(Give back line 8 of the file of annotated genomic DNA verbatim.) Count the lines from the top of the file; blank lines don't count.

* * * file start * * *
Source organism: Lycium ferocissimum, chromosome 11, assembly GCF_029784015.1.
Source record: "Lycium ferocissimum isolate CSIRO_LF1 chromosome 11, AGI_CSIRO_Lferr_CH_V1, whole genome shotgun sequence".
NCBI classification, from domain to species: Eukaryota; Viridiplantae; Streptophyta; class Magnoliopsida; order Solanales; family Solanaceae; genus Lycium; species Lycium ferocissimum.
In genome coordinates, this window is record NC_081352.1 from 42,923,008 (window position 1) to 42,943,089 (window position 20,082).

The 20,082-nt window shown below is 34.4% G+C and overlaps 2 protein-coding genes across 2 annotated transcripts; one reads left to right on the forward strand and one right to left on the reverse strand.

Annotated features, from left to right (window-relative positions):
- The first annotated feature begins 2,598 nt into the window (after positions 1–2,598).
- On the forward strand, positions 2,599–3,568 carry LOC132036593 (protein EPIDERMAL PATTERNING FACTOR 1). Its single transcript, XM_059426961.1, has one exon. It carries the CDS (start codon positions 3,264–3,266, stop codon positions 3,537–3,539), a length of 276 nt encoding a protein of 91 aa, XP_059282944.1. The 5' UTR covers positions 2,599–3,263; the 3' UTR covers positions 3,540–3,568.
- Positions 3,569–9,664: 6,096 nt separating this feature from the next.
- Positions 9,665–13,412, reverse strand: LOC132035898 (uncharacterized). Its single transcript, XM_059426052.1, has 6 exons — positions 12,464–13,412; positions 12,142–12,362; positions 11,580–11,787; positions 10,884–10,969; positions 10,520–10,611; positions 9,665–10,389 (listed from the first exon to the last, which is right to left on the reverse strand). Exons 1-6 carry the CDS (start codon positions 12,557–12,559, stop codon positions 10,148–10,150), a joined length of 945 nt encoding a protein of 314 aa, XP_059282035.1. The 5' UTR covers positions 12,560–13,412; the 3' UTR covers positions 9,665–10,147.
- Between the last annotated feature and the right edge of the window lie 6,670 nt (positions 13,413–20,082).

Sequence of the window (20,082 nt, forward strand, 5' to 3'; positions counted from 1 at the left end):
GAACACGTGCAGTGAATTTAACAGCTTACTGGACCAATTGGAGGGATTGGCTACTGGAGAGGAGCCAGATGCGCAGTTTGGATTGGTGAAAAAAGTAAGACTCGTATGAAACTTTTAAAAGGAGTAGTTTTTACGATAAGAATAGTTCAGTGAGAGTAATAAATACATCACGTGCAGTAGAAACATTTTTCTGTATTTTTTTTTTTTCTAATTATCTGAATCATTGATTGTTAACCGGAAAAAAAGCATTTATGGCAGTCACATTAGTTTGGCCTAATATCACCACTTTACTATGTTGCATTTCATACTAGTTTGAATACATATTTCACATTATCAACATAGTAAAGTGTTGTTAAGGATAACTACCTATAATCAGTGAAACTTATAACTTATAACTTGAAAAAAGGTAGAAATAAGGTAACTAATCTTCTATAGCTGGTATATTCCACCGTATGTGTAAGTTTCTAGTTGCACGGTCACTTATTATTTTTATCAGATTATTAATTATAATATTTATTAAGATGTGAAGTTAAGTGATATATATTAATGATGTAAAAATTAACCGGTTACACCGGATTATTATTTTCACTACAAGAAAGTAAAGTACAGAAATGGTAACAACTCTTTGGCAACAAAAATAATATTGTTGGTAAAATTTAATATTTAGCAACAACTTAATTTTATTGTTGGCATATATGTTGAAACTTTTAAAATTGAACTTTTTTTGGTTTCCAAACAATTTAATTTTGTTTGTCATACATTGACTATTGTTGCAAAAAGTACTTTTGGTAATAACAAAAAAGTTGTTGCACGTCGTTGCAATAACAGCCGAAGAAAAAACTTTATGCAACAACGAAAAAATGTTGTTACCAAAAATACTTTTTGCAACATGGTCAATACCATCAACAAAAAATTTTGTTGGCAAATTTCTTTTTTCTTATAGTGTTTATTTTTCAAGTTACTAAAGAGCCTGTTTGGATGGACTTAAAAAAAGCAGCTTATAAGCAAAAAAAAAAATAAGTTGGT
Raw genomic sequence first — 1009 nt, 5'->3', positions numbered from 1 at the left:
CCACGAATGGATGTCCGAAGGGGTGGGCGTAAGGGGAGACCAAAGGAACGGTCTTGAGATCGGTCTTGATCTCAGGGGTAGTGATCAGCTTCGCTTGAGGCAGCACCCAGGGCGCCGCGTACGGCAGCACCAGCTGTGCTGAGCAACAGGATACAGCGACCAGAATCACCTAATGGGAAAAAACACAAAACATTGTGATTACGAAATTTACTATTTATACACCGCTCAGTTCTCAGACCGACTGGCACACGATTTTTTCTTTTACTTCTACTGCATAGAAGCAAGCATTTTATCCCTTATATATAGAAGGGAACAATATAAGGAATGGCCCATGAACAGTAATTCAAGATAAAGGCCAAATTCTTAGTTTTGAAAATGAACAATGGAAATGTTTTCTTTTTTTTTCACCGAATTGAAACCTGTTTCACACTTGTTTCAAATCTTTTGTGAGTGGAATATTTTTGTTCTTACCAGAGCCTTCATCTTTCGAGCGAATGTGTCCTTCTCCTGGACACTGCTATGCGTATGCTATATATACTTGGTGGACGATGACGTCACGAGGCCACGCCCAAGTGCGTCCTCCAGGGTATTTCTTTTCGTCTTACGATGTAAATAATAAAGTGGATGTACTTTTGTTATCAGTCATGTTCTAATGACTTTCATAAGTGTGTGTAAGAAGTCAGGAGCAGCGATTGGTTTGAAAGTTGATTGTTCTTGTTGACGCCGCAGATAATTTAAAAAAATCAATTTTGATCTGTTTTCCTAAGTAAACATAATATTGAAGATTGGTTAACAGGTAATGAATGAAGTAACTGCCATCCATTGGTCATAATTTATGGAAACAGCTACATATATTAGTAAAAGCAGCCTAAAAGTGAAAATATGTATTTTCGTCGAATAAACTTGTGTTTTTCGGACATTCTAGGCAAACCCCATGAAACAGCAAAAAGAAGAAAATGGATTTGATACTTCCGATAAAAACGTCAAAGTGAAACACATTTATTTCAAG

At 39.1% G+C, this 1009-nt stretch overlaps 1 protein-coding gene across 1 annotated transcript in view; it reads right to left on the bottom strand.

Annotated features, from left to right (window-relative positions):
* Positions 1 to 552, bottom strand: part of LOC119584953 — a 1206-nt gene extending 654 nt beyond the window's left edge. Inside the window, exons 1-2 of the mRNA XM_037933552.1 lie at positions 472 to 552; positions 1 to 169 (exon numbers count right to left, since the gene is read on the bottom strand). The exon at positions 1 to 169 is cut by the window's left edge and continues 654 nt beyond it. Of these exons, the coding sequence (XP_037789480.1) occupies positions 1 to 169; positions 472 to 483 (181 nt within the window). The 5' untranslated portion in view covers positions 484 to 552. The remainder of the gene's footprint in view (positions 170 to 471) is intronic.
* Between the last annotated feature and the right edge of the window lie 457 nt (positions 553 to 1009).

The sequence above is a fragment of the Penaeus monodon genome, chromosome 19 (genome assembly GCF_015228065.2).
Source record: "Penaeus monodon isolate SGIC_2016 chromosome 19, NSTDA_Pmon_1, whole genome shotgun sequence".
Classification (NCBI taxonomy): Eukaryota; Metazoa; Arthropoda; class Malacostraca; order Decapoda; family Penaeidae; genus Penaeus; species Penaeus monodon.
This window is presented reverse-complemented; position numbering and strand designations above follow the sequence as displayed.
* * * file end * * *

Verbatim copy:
- On the forward strand, positions 2,599–3,568 carry LOC132036593 (protein EPIDERMAL PATTERNING FACTOR 1). Its single transcript, XM_059426961.1, has one exon. It carries the CDS (start codon positions 3,264–3,266, stop codon positions 3,537–3,539), a length of 276 nt encoding a protein of 91 aa, XP_059282944.1. The 5' UTR covers positions 2,599–3,263; the 3' UTR covers positions 3,540–3,568.